When preparing to file your federal tax return, don’t forget your contributions to charitable organizations. Your donations could add up to a sizeable tax deduction if you itemize on IRS Form 1040, Schedule A.
Here are a few tips to ensure your contributions pay off on your tax return:
• You cannot deduct contributions made to specific individuals, political organizations and candidates. Nor can you deduct the value of your time or services and the cost of raffles, bingo or other games of chance.
• To be deductible, contributions must be made to qualified organizations.
• Only contributions actually made during the tax year are deductible.
• To be deductible, clothing and household items donated to charity after Aug. 17, 2006, must be in good used condition or better. However, a taxpayer may claim a deduction of more than $500 for any single item, regardless of its condition, if the taxpayer includes a qualified appraisal of the item with the return. Household items include furniture, furnishings, electronics, appliances, and linens.
• If your contributions entitle you to merchandise, goods or services, including admission to a charity ball, banquet, theatrical performance or sporting event, you can deduct only the amount that exceeds the fair market value of the benefit received.
• Donations of stock or other property are usually valued at the fair market value of the property.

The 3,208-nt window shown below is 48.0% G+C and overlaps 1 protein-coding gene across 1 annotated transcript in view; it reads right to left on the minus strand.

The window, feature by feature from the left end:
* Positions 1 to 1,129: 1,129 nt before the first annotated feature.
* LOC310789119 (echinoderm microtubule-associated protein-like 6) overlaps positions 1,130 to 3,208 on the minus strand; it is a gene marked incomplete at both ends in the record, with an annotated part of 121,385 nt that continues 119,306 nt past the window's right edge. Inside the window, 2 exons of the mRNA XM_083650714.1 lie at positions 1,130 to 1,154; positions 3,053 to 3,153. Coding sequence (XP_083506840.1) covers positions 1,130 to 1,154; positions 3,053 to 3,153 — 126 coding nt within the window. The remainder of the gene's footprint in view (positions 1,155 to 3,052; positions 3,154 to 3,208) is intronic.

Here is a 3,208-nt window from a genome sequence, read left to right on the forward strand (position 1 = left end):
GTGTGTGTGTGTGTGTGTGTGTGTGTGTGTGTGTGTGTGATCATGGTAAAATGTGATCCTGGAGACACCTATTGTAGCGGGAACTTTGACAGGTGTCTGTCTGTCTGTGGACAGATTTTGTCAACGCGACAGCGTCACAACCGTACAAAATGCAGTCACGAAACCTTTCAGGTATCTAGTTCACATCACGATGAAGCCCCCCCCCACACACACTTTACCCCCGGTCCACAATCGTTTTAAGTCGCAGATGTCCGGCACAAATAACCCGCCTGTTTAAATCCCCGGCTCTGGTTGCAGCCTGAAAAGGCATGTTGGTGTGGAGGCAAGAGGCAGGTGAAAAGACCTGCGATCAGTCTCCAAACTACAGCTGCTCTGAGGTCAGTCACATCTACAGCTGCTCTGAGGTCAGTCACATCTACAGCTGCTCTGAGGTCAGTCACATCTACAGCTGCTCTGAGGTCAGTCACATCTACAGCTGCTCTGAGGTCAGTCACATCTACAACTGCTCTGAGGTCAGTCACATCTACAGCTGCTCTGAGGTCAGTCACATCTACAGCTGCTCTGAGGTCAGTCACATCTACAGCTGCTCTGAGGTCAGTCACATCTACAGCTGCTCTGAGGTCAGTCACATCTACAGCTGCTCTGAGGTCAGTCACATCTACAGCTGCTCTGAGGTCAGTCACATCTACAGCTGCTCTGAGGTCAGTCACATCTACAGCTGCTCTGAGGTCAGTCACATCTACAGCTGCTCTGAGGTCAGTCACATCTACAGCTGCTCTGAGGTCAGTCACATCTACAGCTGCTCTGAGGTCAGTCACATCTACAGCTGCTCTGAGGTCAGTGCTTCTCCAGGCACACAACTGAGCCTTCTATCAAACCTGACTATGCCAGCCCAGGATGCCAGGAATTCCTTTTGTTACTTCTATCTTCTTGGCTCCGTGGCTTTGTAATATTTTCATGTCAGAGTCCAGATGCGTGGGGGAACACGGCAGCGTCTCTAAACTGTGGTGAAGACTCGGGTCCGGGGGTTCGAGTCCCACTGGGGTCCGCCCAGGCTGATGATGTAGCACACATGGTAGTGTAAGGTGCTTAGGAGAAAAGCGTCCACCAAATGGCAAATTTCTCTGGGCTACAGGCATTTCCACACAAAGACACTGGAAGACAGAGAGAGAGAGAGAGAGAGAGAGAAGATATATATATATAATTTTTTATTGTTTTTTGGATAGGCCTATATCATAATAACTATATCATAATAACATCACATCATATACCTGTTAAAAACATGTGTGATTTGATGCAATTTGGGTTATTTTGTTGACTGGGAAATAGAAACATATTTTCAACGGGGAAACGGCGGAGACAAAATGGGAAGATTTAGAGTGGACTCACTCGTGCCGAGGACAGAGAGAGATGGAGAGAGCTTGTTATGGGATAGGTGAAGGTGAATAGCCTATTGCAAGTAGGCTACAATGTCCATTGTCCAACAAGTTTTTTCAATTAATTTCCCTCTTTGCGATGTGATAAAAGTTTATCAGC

• Special rules apply to donation of vehicles.
• For a charitable contribution of $250 or more, you can claim a deduction only if you obtain a written acknowledgment from the qualified organization.
• If you claim a deduction on your return of more than $500 for all contributed property, you must attach IRS Form 8283, Noncash Charitable Contributions, to your return.
• Taxpayers donating an item or a group of similar items valued at more than $5,000 must also complete Section B of Form 8283, which requires an appraisal by a qualified appraiser.
Reminder of the New 2007 Guidelines for Monetary Donations
To deduct any charitable donation of money, a taxpayer must have a bank record or a written communication from the charity showing the name of the charity and the date and amount of the contribution. A bank record includes canceled checks, bank or credit union statements and credit card statements. Bank or credit union statements should show the name of the charity and the date and amount paid. Credit card statements should show the name of the charity and the transaction posting date.
Donations of money include those made in cash or by check, electronic funds transfer, credit card, and payroll deduction. For payroll deductions, the taxpayer should retain a pay stub, Form W-2 wage statement or other document furnished by the employer showing the total amount withheld for charity, along with the pledge card showing the name of the charity. Prior law allowed taxpayers to back up their donations of money with personal bank registers, diaries or notes made around the time of the donation. Those types of records are no longer sufficient.
This provision applies to contributions made in taxable years beginning after Aug. 17, 2006. For taxpayers that file returns on a calendar-year basis, including most individuals, the new provision applies to contributions made beginning in 2007.
The new law does not change the prior-law requirement that a taxpayer get an acknowledgement from a charity for each deductible donation (either money or property) of $250 or more. However, one statement containing all of the required information may meet the requirements of both provisions.